The oranges in Francis Ford Coppola’s The Godfather are widely discussed for their subtle symbolism. Every time an orange shows up in the films, someone dies. It was smart and different … and much like the Godfather movies, Hollywood just didn’t know when to end it. 

One of Lost’s most infuriating mysteries was when they told us one character had died, but wouldn’t reveal who he was for most of a season. Who could it possibly be?! First episode, we see the image above.

On Breaking Bad, oranges land on Skyler’s boss, Ted, after he slips and falls to his near death.

Even everybody’s favorite show before Breaking Bad came along had a blatant orange death reference. When Omar bites the dust in The Wire, what can be seen sitting prominently in the foreground? Orange … soda, actually. But points for subverting such an overused trope.

6 Easter Eggs That Gave Away Huge TV Character Deaths

The Wire: Omar Little [INFP]

Submitted by Hodor

Introverted Feeling: “A man’s got to have a code” is the quote most associated with Omar, and for good reason. He has a strong Fi sense of right and wrong. He has no problem hurting or killing drug dealers but refuses to hurt people who aren’t “in the game” and becomes hurt and offended when he accused of killing a regular citizen. He’s very comfortable with himself- his sexuality, his profession, and his place in the world. Omar regularly abandons logical pursuits to go on personal crusades, especially after someone he cares for is killed. He becomes fixated on destroying first the Barksdales and then Marlo after they wrong him, ignoring other, easier targets. Omar is ruled by his emotions but they are deep and personal and he rarely shares them with anyone.

Extraverted Intuition: Omar is a creative thinker, regularly speaks in terms of abstract concepts, and easily makes intuitive connections. He frequently speaks in metaphors (such as “How can you expect to run with the wolves if you spend all day sparring with the puppies” and most famously “You come at the king, you best not miss”) and when testifying in court against Bird he quickly and astutely makes the intuitive connection between himself and the defense lawyer (“I got the shotgun. You got the briefcase. It’s all in the game though right?”). His heist plans are creative and unique, usually involving costumes and disguises, and he rarely uses the same plan twice. Omar easily embraces new ideas and possibilities, as when he steals Prop Joe’s main shipment and then sells it back to him at a mark-up price. As a child Omar used to read and enjoy books about Greek myths, implying he had a more active imagination and interest in the broader intellectual world than most of his peers.

Introverted Sensing: While Omar lives by his own rules and refuses to play anyone’s game but his own he does have definite respect for his past and certain traditions, like the Sunday Truce. He still takes his grandmother to church every Sunday and he tends to only really trust people with whom he has had a long-term friendship with, like Blind Butchie. He whistles the same tune (“Farmer in the Dell’) every time he shows up to rob somebody or even when he is walking down the street. He shows strong, sentimental attachments to things like his shotgun and trenchcoat, and he enjoys reminiscing with Bunk about their shared pasts in high school. On two separate occasions Omar leaves Baltimore but both times he ultimately comes back, in large part because he doesn’t want to stray too far from his familiar environment. Omar is also very comfortable sitting back, waiting, watching, and observing before leaping into action. He holds a mean grudge, and nurses resentments for a long time.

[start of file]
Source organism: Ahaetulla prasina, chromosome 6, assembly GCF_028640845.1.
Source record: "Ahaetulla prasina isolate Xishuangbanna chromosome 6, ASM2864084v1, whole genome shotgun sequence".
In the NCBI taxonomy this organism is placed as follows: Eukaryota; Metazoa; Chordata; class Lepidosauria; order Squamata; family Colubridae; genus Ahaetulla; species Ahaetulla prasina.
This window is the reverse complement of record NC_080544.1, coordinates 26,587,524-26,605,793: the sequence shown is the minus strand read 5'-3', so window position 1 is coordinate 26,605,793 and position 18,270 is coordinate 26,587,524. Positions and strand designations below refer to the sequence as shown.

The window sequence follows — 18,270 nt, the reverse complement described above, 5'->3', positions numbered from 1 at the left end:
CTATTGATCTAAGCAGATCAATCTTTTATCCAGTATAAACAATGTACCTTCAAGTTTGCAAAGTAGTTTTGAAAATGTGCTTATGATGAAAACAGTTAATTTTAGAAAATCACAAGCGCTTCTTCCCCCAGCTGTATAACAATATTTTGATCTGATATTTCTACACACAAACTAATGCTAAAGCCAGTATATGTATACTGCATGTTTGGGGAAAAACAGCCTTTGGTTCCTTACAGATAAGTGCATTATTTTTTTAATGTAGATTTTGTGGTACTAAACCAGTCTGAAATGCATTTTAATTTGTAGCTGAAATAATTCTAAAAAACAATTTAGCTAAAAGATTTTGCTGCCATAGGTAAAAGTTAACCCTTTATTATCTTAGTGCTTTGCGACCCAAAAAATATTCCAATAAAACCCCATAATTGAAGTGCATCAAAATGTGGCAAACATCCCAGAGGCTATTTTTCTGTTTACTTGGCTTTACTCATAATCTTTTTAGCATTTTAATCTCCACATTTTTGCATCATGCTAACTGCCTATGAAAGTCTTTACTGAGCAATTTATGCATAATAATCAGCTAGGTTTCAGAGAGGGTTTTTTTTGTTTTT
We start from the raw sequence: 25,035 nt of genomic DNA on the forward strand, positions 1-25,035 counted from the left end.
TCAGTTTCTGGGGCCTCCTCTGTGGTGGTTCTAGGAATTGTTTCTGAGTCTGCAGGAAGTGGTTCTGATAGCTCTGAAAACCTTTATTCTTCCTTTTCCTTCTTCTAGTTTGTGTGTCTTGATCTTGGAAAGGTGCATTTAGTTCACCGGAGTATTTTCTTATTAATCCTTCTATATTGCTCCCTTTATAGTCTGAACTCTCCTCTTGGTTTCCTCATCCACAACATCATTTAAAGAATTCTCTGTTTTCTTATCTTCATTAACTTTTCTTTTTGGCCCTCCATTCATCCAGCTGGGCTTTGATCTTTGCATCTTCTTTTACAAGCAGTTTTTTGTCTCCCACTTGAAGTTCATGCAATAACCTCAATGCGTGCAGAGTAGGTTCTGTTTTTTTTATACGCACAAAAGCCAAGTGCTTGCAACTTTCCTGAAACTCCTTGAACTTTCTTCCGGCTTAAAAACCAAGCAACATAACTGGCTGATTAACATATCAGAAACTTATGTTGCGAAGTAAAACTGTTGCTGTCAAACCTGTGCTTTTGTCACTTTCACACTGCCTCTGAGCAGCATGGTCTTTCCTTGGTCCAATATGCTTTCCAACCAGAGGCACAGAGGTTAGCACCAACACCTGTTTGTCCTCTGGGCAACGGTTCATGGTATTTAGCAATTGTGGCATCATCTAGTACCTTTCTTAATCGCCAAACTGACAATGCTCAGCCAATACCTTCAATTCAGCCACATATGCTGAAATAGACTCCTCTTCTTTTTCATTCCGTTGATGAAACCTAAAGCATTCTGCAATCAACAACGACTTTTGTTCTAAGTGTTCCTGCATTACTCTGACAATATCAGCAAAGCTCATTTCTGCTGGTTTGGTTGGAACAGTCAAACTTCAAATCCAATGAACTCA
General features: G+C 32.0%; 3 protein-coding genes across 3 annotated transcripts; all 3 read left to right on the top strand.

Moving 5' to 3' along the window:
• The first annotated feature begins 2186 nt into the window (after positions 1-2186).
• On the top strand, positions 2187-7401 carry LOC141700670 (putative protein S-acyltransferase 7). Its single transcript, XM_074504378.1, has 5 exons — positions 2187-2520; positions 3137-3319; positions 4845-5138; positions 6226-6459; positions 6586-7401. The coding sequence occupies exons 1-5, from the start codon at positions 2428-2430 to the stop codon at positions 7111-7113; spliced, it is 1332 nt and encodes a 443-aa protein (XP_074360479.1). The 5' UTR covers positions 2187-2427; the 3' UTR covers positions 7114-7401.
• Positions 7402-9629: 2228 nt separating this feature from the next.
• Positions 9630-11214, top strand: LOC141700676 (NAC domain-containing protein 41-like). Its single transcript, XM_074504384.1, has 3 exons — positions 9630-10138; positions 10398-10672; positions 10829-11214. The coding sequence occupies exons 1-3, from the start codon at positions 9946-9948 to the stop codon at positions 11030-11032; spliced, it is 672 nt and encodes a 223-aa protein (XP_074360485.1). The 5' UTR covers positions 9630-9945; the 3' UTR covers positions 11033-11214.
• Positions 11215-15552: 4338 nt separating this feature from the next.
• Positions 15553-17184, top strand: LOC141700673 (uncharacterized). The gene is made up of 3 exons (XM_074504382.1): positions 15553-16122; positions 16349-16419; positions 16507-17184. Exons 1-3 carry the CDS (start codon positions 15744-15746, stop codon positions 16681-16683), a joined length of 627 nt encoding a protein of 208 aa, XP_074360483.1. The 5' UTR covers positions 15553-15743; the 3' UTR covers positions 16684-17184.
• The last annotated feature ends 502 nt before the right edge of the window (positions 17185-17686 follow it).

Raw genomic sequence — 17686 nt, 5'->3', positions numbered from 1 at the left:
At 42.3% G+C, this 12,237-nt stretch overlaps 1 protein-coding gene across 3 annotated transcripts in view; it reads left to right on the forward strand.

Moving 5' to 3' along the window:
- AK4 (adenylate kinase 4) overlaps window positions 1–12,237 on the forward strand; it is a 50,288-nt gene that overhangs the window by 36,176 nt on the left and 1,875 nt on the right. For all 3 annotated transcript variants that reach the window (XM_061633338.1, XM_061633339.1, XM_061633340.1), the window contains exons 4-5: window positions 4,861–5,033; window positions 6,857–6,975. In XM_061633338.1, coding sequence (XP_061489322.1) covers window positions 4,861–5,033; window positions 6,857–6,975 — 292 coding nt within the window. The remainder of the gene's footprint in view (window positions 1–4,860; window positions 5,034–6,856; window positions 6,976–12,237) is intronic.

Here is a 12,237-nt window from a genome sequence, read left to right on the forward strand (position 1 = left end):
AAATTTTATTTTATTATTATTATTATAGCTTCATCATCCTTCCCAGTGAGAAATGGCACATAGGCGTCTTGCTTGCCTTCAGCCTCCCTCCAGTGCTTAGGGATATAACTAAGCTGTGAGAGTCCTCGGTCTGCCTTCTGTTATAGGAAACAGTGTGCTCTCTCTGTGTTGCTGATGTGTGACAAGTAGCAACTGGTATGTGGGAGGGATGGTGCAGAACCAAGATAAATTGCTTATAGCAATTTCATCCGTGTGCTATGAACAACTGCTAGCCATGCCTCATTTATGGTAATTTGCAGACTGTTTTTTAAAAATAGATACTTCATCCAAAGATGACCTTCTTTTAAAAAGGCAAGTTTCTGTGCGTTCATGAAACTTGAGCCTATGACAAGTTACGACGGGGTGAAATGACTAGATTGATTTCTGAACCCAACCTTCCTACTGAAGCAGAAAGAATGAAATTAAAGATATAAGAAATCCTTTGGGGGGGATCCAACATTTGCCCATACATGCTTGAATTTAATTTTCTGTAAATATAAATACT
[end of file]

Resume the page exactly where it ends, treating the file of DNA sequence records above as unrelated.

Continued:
Extraverted Thinking: Omar is comfortable leading his small crew, and giving clear, objective orders. He likes his heists planned out, and he tends to diagram his plans in the sand and meticulously organize every aspect before he attacks. When he is upset he becomes harsh and biting to the people around him and will start planning how to address his pain. In general, Omar is a smart guy and good, logical thinker but it is always in subordination to his personal mission, whatever that may be. 

Note: Omar is tough to type, mostly because he breaks so many INFP stereotypes. After all, how many INFPs run around shooting people with shotguns? The Fi dominance is obvious but on the surface is comfort with his environment and general singlemindedness in attacking drug dealers looks like ISFP Se-Ni. However, the evidence points much more towards Ne-Si, with Omar’s uniqueness being attributed to his unique environment. He has too much of an attention to the past, and his mission and priorities shift too often for him to be an ISFP. His singlemindedness comes from strong Fi values and a well-developed Te at getting shit done, not from Ni, and his physical prowess is learned from Si, not natural like Se. Plus, as one of the Wire’s more broadly philisophical characters, it is hard to ignore the Ne.